Treatment for Substance Use Disorders in a Privately Insured Population Under Managed Care

Costs and Services Use

Published in: Journal of Substance Abuse Treatment, v. 27, no. 4, Dec. 2004, p. 265-275

Posted on RAND.org on January 01, 2004

by Shelly F. Greenfield, Vanessa Azzone, Haiden A. Huskamp, Brian J. Cuffel, Thomas Croghan, William Goldman, Richard G. Frank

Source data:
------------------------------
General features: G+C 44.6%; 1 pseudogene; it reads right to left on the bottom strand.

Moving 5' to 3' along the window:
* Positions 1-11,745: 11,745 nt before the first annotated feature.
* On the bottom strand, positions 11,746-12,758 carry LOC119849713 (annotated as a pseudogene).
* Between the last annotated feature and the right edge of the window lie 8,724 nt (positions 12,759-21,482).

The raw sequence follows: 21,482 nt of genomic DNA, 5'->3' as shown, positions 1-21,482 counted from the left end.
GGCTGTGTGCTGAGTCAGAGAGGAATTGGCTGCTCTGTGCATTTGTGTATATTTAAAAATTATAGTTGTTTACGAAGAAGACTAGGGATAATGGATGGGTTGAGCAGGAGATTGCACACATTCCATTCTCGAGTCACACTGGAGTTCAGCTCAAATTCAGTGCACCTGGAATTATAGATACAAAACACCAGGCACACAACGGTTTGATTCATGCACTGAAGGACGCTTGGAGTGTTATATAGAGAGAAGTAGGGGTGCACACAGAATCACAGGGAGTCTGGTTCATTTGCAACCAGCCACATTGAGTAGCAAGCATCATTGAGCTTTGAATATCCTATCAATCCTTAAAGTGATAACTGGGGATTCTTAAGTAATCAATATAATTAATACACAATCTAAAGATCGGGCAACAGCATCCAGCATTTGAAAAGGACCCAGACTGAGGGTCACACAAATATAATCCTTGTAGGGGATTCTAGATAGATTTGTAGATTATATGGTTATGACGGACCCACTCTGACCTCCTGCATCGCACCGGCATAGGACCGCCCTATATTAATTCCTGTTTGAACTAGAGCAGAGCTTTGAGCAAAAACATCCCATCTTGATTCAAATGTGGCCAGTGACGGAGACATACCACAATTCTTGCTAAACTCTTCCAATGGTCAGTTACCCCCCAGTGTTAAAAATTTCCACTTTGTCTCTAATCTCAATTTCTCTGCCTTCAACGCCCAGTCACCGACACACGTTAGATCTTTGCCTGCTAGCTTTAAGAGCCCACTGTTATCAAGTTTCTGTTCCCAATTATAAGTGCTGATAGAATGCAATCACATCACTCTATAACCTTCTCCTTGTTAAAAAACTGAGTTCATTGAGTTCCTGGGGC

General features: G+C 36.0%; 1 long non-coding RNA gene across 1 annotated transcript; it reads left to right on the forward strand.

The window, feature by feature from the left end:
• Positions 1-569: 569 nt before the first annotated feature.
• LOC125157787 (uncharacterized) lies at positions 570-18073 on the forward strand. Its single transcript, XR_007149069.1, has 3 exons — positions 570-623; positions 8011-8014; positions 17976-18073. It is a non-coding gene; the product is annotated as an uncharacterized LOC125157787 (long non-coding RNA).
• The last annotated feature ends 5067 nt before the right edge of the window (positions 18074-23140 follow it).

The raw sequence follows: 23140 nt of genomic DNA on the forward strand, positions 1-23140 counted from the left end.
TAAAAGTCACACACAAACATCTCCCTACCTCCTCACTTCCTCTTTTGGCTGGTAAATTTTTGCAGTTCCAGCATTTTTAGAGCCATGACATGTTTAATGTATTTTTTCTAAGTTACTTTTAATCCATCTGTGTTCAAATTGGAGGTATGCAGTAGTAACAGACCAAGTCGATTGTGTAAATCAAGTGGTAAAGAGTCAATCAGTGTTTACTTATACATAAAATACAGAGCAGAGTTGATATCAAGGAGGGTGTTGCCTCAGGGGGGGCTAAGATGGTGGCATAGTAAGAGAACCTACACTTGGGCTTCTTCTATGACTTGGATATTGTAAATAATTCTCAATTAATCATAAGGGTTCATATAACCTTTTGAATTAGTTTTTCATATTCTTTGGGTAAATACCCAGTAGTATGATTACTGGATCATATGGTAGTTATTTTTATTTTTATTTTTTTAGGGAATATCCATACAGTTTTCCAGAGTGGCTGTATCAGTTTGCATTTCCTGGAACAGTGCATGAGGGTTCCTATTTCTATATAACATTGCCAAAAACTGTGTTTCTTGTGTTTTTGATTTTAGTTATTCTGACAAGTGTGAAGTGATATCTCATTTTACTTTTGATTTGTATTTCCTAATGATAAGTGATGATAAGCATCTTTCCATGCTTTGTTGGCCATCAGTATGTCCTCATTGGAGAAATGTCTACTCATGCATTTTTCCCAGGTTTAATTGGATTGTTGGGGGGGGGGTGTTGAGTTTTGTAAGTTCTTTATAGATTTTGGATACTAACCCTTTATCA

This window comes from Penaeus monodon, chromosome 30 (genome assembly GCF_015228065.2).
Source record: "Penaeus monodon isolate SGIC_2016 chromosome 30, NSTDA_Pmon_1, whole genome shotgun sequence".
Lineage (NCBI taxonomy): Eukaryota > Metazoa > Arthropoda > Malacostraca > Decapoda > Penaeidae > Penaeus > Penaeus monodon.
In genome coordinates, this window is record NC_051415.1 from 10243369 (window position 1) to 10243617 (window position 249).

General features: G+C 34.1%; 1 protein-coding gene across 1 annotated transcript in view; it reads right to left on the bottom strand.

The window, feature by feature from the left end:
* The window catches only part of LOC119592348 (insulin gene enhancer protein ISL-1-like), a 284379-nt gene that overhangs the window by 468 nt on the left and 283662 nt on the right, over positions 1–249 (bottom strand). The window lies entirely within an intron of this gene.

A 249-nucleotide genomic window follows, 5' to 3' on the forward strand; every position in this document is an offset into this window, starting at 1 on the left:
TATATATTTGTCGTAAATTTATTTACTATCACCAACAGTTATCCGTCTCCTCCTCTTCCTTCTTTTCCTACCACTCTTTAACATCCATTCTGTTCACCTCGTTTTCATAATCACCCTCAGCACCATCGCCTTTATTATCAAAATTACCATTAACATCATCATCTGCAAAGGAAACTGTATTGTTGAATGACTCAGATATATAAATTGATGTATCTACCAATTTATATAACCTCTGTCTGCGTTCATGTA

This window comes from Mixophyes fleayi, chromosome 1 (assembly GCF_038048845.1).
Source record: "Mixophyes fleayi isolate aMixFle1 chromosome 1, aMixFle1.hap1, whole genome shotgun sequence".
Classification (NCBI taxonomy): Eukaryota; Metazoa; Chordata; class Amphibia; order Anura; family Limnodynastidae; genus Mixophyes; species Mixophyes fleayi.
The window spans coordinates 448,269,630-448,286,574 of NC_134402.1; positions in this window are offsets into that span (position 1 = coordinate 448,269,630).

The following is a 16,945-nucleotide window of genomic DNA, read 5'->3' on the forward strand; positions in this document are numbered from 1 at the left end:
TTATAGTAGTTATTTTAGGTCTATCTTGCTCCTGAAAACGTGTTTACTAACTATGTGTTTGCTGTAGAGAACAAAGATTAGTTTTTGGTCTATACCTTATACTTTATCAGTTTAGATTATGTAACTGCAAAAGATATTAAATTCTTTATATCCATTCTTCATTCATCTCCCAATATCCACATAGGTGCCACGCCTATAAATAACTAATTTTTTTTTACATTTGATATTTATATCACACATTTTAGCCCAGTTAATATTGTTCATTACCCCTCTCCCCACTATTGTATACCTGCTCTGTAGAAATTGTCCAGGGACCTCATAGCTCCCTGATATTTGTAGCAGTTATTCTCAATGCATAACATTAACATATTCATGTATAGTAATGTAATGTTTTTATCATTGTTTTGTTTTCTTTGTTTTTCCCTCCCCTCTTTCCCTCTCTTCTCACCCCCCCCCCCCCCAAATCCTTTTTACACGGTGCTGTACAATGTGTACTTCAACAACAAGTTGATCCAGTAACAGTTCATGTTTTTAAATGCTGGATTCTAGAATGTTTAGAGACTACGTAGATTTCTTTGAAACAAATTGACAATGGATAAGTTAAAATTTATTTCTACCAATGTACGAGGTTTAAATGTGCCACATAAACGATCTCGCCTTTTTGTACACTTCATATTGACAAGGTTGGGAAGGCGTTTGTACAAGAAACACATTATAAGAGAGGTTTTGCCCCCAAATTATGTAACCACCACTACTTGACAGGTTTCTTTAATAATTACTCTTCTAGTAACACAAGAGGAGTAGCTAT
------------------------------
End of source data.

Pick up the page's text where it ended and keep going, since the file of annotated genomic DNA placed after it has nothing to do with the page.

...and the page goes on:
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The study investigated the relationship of substance use disorders, concurrent psychiatric disorders, and patient demographics to patterns of treatment use and spending in behavioral health and medical treatment sectors. The authors examined claims data for individuals covered by the same organization. Services spending and use were examined for 1899 individuals who received substance use disorder treatment in 1997. Medical and pharmacy spending was assessed for 590 individuals (31.1%). The most prevalent services were outpatient, intensive outpatient, residential, and detoxification. Average mental health/substance abuse (MHSA) care spending conditional on use was highest for those with concurrent alcohol and drug disorders (US 5235 dollars) compared to those with alcohol (US 2507 dollars) or drugs (US 3360 dollars) alone; other psychiatric illness (US 4463 dollars) compared to those without (US 1837 dollars); and employees' dependents (US 4138 dollars) compared to employees (US 2875 dollars) or their spouses (US 2744 dollars). A significant minority also sought MHSA services in the medical sector. Understanding services use and associated costs can best be achieved by examining services use across treatment sectors.

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